Thursday, January 18, 2018

January Projects

January Project

a baby quilt for Maia
I started with the fun - folk borders
April's working from our house this month.
Photographing her ceramics on the clean snow.
January project

My daily practice 
velvet and flannel on felt

When it was 9 days old it was perfect.
Now it is 18 days old.
January project

a rescue cloth made from a flannel sheet a utility cloth of some sort. .
January Project

A flannel quilt top machine pieced with small dark crosses.  It holds the conversations that April and I are having.

These two large cloths are spread out with a 3rd layer of flannel between,  ready to be basted.
 Cloth and time are my main materials and I continue to trust them.

I ask myself:
What is this material's experience?
January Project

simplifying my life
death cleaning my clutter (book here)

Thursday, January 11, 2018

I was waiting I was waiting

By Chance

That's what John Cage said when Anni Albers asked him how he started to find his way in his work.
 so "Don't worry"

says Anni Albers
Images in this post are of two pieces of art that I have in my house this week that will go back to rightful owners soon.

The stitched piece (Beginning with Time), was loaned for an exhibition in Thunder Bay and the painting of pussy willows with text by Anne Michaels needs some repair.

Monday, January 08, 2018

Our daughter and her art work

Windy  (detail)  mono print with textile collage

from left:  Pink Hill ceramic, April installing the mono prints with textile collage, Windy and Breezy,
 and Royal Mountain ceramic sculpture
April and I spent a couple of days in Sudbury this weekend.  She installed her work at the Northern Artist Gallery at Artists on Elgin on the Friday, and then Saturday, January 6,  was the reception.  The exhibition, Effloresence, will be on view until January 30.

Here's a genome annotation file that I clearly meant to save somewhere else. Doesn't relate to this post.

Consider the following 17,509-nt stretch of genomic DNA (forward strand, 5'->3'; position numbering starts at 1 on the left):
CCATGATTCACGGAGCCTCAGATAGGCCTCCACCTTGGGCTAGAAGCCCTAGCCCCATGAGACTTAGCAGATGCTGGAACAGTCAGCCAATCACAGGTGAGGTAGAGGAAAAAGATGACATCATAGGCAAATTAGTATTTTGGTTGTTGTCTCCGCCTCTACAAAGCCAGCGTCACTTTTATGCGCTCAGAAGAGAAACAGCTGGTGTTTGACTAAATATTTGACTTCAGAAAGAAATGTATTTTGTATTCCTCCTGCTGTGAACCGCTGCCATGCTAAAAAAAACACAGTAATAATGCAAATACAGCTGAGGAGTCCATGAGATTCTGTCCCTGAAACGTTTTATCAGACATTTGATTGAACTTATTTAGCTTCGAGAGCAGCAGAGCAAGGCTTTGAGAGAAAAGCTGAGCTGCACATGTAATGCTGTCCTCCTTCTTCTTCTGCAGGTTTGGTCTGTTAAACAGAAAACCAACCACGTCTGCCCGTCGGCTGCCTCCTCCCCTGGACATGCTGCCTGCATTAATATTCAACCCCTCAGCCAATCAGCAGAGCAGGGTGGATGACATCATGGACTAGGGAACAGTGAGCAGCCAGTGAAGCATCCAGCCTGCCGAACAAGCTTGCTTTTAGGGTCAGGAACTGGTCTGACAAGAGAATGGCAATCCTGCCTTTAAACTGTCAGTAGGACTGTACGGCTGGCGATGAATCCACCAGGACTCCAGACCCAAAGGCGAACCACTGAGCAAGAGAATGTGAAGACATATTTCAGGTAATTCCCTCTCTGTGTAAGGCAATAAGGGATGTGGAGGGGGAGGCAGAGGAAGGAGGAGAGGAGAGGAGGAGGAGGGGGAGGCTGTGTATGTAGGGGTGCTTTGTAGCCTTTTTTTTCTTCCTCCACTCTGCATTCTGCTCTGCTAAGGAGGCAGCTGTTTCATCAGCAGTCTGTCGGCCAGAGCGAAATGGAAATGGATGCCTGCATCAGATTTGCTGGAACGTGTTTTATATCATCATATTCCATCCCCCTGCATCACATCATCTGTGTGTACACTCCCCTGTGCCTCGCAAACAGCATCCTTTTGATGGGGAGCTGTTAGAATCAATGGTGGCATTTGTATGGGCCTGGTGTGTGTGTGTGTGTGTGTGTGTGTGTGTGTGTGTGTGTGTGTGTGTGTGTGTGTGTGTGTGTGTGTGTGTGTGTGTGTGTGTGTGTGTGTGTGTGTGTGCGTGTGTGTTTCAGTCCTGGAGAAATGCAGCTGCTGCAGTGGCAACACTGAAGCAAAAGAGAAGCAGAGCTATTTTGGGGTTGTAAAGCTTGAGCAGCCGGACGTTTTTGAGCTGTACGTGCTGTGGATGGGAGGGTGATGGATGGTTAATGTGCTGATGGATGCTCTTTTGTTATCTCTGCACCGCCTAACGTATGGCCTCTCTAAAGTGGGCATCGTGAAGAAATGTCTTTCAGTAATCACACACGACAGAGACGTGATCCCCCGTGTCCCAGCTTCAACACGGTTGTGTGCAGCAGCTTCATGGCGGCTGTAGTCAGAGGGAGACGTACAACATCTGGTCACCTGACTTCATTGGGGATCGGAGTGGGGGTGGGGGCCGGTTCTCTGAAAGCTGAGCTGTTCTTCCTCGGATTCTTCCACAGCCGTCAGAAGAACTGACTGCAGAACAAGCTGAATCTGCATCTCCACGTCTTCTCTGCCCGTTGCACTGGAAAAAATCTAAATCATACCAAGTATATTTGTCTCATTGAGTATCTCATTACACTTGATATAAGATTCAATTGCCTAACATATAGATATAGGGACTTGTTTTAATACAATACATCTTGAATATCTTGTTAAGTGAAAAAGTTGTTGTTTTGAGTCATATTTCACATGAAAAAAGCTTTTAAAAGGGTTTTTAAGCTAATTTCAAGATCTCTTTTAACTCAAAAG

This is her third exhibition in seven weeks.
foreground:  three of the twelve untitled factory sculptures made entirely from clay glazed with oxides, each sitting on custom made plinths from welded metal, background:  found linen with custom wooden stretcher
The first opened on November 17 at Roots and Culture in Chicago, the second opened December 1 at ACRE Projects in Chicago.  We were so pleased to see both of those shows when we went to Chicago in mid December to pick up April and bring her back to Canada.  I've written about them on Modernist Aesthetic - click here for direct link.
The people that we worked with at the gallery (Lauren and Stephanie) were very helpful.
left:  Untitled Factory clay sculpture, middle: Breezy monoprint with textile collage, right: Royal Mountain ceramic
For myself, it was a real treat to see my kid with her playful and brave art.

She has made art all her life, knew about Vincent Van Gogh when she was three years old. 

Wednesday, January 03, 2018

daily practice

I make large hand stitched drawings.  
My work reflects upon the place I live, a sparsely populated island in Lake Huron, Canada.
I use the aesthetics of simplicity, time, labour, and repetition in combination with the sense of touch.
I spend quiet time with the work, and make repeated, interesting marks.
At the same time, I keep hand written journals (about 200 so far) where I document my daily life, my thoughts, and notes on what I have read. 
Perhaps because I am a parent of four children, I’ve been interested in how mother artists and writers manage their creative lives.  

I have a daily practice of journal-writing.

This year I am paying even more attention to my journals.
I'm re-reading them.
I feel as if I'm really knowing my self.

I'm reminding myself about who I am, because its hard to stay true when one is easily inspired.
On New Years Day there was a super moon.
I stood outside and looked up at it around midnight.
It was awesome, large and bright, with a large ring around it.
The air was super crisp and cold.

I'm starting a new daily practice of stitched collage, using up a piece of contrary felt that I purchased in Alaska in 2009 as a base to stitch into.
A new thing here is that our daughter April will be based out of our house in January.
Her energy is sure to influence how I spend my time.
I look forward to being with her a lot, but I also want to hold on to my self.

My own work.
I feel that these collages will give me a place to play with patterns.
I will allow patterns.
We are given these shapes or archetypes or patterns and we just need to record them.

It's destiny.

In most of my work I try to pare extra shapes away, in order to give more empty space for dreams,
but in these collages, I will let them come.